Finally, when sufficient and convincing evidence has been collected for presentation to the scientific community, conclusions are drawn that may, or may not, support the original hypothesis. Regardless of the outcome, the gathered information is of use to other scientists only if it reported factually and without bias on the part of the investigator. Nowhere, in all human knowledge, must truth be accounted for more rigorously than in the world of science."
- Brian Capon, Botany for Gardeners, 2010, p. 146
"I believe that a unification of science is indeed
possible if we are willing to expand the concept of science to include the basic
principles and concepts of not only the physical but also the biological
sciences. Such a new philosophy of science will need to adopt a greatly
enlarged vocabulary─one that includes such words as biopopulation, telenomy, and
program. It will have to abandon its loyalty to a rigid essentialism and
determinism in favor of a broader recognition of stochastic processes, a
pluralism of causes and effects, the hierarchical organization of much of
nature, the emergence of unanticipated properties at higher hierarchical levels,
the internal cohesion of complex systems, and many other concepts absent from─or
at lest neglected by─the classical philosophy of science."
- Ernst Mayr, Toward a New Philosophy of Biology, 1988, p. 21
Bibliography, Links, Resources
Science: Physics, Chemistry, Biology
These are books I am reading, studying, using or have read that are in my home library (VSCL) in Red Bluff, California; or from books borrowed from local public or university libraries.
Cloud Hands Blog By Mike Garofalo.
Complexity Quotes, Sayings, Notes
Complexity: A Guided Tour. By Melanie Mitchell. New York, Oxford University Press, 2009. Index, bibliography, notes, 349 pages. ISBN: 9780199798100. VSCL.
Cosmos By Carl Sagan (1934-1996). Introduction by Ann Druyan, and Foreword by Neil deGrasse Tyson. Reprinted by Ballantine Books in 2013. Originally published by Random House in 1980. Index, recommended reading, notes, 432 pages. ISBN: 9780345539435. VSCL. The most popular science book of the last 50 years. The TV series, Cosmos (1980), has been viewed by over 500 million people.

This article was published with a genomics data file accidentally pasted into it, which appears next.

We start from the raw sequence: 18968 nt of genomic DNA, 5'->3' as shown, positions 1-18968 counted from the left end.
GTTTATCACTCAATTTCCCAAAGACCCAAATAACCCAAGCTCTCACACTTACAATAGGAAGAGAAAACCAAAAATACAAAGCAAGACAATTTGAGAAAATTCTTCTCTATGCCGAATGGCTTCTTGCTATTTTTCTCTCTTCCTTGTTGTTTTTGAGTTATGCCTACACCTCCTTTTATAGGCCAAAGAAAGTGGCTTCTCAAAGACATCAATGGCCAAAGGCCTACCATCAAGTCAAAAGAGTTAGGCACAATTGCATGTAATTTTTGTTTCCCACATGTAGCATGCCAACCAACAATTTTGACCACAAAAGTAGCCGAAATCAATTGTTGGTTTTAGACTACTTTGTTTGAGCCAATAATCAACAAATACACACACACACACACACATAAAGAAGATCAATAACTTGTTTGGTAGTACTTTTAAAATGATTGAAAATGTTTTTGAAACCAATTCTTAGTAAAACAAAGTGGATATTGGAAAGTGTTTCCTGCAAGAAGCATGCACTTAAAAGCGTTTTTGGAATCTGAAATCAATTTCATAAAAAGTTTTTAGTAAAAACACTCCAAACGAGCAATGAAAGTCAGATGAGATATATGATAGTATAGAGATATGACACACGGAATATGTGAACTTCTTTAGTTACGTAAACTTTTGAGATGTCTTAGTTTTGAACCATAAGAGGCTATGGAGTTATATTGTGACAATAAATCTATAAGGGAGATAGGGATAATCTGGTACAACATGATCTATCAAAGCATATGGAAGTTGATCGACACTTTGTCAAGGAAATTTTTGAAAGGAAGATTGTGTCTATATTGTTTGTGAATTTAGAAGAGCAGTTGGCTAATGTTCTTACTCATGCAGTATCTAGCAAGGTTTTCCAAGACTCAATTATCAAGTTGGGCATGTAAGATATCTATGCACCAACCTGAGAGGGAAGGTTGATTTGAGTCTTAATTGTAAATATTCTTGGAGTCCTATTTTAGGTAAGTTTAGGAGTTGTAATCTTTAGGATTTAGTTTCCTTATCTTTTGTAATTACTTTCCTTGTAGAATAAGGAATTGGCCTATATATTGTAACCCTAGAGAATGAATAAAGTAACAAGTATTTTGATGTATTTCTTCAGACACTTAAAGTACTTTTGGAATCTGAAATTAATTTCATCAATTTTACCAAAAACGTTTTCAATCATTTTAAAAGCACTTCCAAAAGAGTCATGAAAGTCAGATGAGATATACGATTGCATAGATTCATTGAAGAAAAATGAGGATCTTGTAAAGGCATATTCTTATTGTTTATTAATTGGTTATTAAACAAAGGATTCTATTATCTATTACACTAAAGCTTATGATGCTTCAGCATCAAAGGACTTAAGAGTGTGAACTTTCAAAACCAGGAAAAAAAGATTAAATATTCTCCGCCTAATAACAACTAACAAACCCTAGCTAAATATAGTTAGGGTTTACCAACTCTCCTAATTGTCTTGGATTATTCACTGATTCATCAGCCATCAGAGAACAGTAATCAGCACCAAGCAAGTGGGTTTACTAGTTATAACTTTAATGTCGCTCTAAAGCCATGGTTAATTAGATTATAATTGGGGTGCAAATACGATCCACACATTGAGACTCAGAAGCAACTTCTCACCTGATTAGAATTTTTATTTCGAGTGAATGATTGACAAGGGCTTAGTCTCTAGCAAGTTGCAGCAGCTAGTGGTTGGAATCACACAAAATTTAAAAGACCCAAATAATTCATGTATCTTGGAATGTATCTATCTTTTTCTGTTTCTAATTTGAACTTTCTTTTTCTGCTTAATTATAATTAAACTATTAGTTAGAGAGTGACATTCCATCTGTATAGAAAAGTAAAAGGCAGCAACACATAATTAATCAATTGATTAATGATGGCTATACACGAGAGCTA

"The History of Science" by Stephen F. Mason. Collier, 1956. VSCL.
Naturalism, Scientific Attitude, Non-religious, Free Thought Compiled by Mike Garofalo.
Perception, The Five Senses
Touching, Touch, Hands, Fingers
Toward a New Philosophy of Biology: Observations of an Evolutionist. By Ernst Mayr (1904-2005). Cambridge, MA, Harvard University Press, 1988. Index, bibliography, endnotes, 564 pages. ISBN: 0674896661. Read in 1/2017. TCPL.
Religion and Anti-Scientific Views
VSCL = Valley Spirit Center Library, Red Bluff, California
Fitness, Exercise Science
How to Life a Good Life: ifestyle Advice from Wise Persons
Index to A Philosopher's Notebooks
Green Way Research, Red Bluff, California
This webpage was last updated on January 4, 2017.
This webpage was first distributed online on March 12, 2014.
Michael P. Garofalo's E-mail
Brief Biography of Michael P. Garofalo, M.S.
Cloud Hands Blog
Index to A Philosopher's Notebooks